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Teens given 30 months for drug dealing and possession of machete and hunting knife

PUBLISHED: 17:29 30 May 2018 | UPDATED: 20:30 30 May 2018

Denzel Maposa was sentanced to 30 months for drug dealing and having bladed article. Picture: Norfolk Constabulary

Denzel Maposa was sentanced to 30 months for drug dealing and having bladed article. Picture: Norfolk Constabulary

Norfolk Constabulary

A judge highlighted the dangers of drug dealers carrying “ugly” weapons as he sentenced two teenagers arrested in Great Yarmouth as part of a week of action against county line drug dealing networks.

Jordan Hunte-Anson was sentanced to 30 months for drug dealing and having bladed article. Picture: Norfolk ConstabularyJordan Hunte-Anson was sentanced to 30 months for drug dealing and having bladed article. Picture: Norfolk Constabulary

Jordon Hunte-Anson, 18, and Denzel Maposa, 19, were stopped in a car in Devonshire Road by police and Maposa was found with 30 wraps of cocaine and heroin, while Hunte-Anson was found with 250 wraps of cocaine and heroin, Norwich Crown Court heard.

Duncan O’Donnell, prosecuting, said Maposa was also found with a machete tucked in his waistband while Hunte-Anson was carrying a large hunting knife.

He said that Hunte-Anson was found with £51 cash and Maposa had £135 in cash on him.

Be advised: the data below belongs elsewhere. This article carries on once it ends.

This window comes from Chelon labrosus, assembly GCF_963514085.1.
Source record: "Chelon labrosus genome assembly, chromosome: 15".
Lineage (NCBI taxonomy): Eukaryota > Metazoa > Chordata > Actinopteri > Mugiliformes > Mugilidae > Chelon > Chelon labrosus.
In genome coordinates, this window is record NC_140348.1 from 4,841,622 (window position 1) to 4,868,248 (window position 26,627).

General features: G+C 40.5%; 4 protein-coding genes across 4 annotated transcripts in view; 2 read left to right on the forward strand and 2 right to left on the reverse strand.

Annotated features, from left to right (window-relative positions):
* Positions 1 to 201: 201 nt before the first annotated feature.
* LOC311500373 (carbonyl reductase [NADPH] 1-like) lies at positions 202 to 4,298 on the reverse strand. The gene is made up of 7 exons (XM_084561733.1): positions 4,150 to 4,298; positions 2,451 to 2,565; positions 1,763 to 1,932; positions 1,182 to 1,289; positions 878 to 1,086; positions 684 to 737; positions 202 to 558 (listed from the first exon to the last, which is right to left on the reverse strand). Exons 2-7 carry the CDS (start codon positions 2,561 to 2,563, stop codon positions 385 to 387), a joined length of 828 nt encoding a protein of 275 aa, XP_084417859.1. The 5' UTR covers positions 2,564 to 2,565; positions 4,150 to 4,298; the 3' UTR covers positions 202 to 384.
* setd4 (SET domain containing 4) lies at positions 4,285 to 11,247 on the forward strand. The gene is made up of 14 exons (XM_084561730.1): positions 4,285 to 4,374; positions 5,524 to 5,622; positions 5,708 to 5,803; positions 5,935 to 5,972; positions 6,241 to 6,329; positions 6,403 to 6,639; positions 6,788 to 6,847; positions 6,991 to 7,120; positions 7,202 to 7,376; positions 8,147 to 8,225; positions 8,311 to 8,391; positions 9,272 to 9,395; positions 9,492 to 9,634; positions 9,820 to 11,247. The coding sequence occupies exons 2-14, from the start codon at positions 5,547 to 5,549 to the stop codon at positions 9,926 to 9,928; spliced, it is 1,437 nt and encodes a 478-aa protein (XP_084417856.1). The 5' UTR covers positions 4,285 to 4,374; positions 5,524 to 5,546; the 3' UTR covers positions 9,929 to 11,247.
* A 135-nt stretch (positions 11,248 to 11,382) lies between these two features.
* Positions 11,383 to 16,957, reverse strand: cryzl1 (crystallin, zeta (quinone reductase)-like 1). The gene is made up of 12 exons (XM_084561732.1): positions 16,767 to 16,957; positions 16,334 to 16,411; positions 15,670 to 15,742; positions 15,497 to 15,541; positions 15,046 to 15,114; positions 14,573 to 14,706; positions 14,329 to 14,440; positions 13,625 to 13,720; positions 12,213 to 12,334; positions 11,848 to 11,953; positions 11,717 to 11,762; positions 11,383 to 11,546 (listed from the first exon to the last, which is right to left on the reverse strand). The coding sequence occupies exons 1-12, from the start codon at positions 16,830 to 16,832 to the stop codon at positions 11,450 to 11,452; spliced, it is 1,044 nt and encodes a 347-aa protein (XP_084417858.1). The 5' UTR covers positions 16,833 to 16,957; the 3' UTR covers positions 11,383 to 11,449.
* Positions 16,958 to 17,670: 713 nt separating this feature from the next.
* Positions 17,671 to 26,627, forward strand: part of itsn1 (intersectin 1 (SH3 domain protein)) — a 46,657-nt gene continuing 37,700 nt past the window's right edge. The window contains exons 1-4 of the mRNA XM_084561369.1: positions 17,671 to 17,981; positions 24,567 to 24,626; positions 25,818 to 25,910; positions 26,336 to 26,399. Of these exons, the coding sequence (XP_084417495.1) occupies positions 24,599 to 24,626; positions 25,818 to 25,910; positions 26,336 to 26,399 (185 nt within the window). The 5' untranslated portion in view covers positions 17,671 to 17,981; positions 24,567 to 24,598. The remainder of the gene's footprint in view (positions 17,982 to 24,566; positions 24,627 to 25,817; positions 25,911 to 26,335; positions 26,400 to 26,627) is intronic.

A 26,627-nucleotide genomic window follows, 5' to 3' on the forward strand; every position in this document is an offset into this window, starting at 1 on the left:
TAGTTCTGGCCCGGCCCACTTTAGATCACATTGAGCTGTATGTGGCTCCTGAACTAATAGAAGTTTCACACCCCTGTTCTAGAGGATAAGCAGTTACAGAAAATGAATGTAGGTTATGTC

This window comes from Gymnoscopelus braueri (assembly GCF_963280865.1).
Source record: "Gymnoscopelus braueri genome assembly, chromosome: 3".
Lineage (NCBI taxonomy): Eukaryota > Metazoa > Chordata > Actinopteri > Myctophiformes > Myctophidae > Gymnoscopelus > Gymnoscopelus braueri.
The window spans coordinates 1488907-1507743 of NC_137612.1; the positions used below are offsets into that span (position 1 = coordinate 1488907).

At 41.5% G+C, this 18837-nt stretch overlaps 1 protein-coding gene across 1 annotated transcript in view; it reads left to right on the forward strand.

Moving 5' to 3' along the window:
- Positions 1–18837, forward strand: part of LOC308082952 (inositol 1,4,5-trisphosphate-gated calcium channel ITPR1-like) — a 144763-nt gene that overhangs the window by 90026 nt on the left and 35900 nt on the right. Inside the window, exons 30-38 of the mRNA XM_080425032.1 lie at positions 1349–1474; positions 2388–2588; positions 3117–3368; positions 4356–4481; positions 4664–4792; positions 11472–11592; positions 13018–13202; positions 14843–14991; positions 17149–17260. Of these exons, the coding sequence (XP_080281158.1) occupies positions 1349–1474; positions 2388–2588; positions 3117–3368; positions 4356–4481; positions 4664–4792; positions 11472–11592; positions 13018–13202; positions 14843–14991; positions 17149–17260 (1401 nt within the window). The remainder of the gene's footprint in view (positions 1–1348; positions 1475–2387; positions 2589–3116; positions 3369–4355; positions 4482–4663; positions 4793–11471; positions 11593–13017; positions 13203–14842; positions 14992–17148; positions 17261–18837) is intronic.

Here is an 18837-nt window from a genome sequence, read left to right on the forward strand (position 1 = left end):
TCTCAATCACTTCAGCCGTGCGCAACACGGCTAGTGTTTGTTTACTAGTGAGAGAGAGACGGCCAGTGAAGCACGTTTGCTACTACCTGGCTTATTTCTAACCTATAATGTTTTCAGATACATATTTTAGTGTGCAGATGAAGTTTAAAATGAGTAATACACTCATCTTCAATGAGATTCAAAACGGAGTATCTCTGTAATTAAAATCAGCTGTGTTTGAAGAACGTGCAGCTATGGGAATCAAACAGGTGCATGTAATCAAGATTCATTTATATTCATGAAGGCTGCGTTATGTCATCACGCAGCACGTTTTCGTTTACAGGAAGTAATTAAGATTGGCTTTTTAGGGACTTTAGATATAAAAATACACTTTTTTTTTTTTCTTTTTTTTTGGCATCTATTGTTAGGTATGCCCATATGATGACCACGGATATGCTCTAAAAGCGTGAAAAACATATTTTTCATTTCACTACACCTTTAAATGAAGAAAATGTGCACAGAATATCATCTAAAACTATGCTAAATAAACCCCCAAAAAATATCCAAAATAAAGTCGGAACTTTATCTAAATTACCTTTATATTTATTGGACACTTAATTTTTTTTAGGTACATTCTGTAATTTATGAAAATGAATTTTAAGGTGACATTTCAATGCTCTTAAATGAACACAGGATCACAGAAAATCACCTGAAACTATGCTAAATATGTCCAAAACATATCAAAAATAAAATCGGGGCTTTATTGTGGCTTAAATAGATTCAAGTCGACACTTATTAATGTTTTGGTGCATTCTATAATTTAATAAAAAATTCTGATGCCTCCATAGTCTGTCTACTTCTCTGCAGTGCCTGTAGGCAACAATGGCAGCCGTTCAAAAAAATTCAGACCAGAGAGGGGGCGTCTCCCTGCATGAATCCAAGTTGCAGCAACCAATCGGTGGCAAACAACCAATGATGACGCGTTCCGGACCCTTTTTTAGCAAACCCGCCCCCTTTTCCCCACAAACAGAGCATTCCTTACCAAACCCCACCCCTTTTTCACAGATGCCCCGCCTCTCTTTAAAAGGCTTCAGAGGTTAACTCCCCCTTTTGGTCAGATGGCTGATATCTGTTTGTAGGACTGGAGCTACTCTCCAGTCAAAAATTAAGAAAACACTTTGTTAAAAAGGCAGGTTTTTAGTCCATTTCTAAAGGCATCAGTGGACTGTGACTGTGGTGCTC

Hunte-Anson, of Bloomfield Avenue, Luton, admitted two counts of possession with intent to supply a Class A drug and possession of a knife on March 20.

Maposa, from Bromley Gardens in Houghton Regis, Dunstable, Bedfordshire, also pleaded guilty to two counts of possession with intent to supply a Class A drug on March 20 and possession of a machete.

Judge David Goodin imposed 30 months custody on both men and told them that the weapons, which were part of the drug dealing culture, were capable of causing “significant” injury.

He said: “Each of you were armed with pretty business-like effective weapons, tucked in your waistband with the plain intention to use them should it have been necessary.”

He accepted they were not carrying the weapons with an aggressive intent but said: “They were there to be used and I have no doubt they would have been, if necessary.”

He added: “These were ugly weapons capable of causing significant damage, which is why you had them with you.”

David Wilson, for Maposa, said that he had made a poor life choice when he agreed to deliver the drugs.

He said he was a promising young man who obtained five GCSEs and was hoping to return to college.

Rob Pollington, for Hunte-Anson, said that he had come to Great Yarmouth to deliver the drugs in the hope of earning some “easy money”.

He said he hoped to be paid about £300 delivering the drugs.

He said that Hunte-Anson was hoping to learn a trade at college.

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